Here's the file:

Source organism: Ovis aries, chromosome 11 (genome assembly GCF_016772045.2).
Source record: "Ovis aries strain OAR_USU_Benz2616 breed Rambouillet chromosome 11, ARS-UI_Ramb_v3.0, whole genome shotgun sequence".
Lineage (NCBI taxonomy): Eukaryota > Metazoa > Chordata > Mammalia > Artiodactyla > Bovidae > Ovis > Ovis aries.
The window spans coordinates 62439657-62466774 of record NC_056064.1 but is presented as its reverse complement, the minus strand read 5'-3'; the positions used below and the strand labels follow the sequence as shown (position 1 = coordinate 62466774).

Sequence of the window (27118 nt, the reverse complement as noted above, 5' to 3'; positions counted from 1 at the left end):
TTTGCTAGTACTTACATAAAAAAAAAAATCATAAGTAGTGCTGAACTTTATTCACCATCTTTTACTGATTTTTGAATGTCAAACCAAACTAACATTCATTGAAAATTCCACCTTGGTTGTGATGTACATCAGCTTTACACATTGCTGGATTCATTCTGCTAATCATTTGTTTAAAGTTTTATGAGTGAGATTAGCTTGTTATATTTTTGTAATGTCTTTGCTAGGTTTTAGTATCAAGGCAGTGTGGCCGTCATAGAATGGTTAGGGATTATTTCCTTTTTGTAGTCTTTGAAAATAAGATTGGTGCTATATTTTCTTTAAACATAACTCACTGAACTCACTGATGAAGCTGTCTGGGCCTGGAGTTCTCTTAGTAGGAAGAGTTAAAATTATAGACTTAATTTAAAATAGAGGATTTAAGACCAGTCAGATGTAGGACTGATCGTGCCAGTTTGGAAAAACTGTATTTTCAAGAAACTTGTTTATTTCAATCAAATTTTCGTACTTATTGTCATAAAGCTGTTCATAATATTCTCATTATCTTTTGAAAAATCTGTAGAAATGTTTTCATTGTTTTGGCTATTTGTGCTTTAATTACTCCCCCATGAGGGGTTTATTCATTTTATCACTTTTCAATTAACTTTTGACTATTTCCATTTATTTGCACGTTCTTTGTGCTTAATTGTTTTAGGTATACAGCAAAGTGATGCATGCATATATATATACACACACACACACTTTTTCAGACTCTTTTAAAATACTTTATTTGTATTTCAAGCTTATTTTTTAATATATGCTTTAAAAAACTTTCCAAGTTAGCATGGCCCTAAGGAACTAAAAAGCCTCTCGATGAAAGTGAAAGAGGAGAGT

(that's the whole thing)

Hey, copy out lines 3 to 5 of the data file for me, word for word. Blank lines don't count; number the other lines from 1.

Lineage (NCBI taxonomy): Eukaryota > Metazoa > Chordata > Mammalia > Artiodactyla > Bovidae > Ovis > Ovis aries.
The window spans coordinates 62439657-62466774 of record NC_056064.1 but is presented as its reverse complement, the minus strand read 5'-3'; the positions used below and the strand labels follow the sequence as shown (position 1 = coordinate 62466774).

Sequence of the window (27118 nt, the reverse complement as noted above, 5' to 3'; positions counted from 1 at the left end):